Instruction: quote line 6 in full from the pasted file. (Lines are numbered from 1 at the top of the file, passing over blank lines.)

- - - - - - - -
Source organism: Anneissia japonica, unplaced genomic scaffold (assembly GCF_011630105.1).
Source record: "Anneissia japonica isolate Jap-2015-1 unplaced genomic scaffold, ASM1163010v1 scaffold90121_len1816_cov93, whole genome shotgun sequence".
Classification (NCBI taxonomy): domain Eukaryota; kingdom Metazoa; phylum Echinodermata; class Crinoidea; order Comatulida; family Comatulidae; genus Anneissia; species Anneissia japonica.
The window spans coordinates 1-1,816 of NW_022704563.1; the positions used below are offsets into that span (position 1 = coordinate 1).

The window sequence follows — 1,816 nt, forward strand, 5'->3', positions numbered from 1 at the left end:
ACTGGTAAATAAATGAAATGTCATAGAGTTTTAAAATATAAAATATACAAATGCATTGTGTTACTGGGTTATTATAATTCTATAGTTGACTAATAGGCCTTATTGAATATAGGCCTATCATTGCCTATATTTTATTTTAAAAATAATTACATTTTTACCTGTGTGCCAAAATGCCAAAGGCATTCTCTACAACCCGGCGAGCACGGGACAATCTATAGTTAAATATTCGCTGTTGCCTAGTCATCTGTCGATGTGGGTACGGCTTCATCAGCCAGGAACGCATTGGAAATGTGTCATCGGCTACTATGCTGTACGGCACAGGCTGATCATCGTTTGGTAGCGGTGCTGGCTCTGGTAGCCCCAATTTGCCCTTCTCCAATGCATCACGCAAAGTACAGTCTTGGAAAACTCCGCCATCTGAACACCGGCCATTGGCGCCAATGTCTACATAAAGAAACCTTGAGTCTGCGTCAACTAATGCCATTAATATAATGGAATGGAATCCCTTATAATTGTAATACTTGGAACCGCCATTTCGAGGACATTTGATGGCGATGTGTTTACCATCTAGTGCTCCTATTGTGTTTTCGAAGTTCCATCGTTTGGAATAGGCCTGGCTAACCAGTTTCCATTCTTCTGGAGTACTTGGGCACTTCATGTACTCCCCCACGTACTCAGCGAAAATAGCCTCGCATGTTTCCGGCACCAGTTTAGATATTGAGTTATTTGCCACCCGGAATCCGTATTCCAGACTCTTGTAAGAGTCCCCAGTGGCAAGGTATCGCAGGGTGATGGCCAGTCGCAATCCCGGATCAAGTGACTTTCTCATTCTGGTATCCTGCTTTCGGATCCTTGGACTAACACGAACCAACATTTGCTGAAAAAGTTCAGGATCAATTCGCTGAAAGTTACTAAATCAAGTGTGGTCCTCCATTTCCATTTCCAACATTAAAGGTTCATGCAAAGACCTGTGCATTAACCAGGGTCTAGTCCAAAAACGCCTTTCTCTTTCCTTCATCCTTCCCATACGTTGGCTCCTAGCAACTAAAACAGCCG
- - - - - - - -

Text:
ACTGGTAAATAAATGAAATGTCATAGAGTTTTAAAATATAAAATATACAAATGCATTGTGTTACTGGGTTATTATAATTCTATAGTTGACTAATAGGCCTTATTGAATATAGGCCTATCATTGCCTATATTTTATTTTAAAAATAATTACATTTTTACCTGTGTGCCAAAATGCCAAAGGCATTCTCTACAACCCGGCGAGCACGGGACAATCTATAGTTAAATATTCGCTGTTGCCTAGTCATCTGTCGATGTGGGTACGGCTTCATCAGCCAGGAACGCATTGGAAATGTGTCATCGGCTACTATGCTGTACGGCACAGGCTGATCATCGTTTGGTAGCGGTGCTGGCTCTGGTAGCCCCAATTTGCCCTTCTCCAATGCATCACGCAAAGTACAGTCTTGGAAAACTCCGCCATCTGAACACCGGCCATTGGCGCCAATGTCTACATAAAGAAACCTTGAGTCTGCGTCAACTAATGCCATTAATATAATGGAATGGAATCCCTTATAATTGTAATACTTGGAACCGCCATTTCGAGGACATTTGATGGCGATGTGTTTACCATCTAGTGCTCCTATTGTGTTTTCGAAGTTCCATCGTTTGGAATAGGCCTGGCTAACCAGTTTCCATTCTTCTGGAGTACTTGGGCACTTCATGTACTCCCCCACGTACTCAGCGAAAATAGCCTCGCATGTTTCCGGCACCAGTTTAGATATTGAGTTATTTGCCACCCGGAATCCGTATTCCAGACTCTTGTAAGAGTCCCCAGTGGCAAGGTATCGCAGGGTGATGGCCAGTCGCAATCCCGGATCAAGTGACTTTCTCATTCTGGTATCCTGCTTTCGGATCCTTGGACTAACACGAACCAACATTTGCTGAAAAAGTTCAGGATCAATTCGCTGAAAGTTACTAAATCAAGTGTGGTCCTCCATTTCCATTTCCAACATTAAAGGTTCATGCAAAGACCTGTGCATTAACCAGGGTCTAGTCCAAAAACGCCTTTCTCTTTCCTTCATCCTTCCCATACGTTGGCTCCTAGCAACTAAAACAGCCG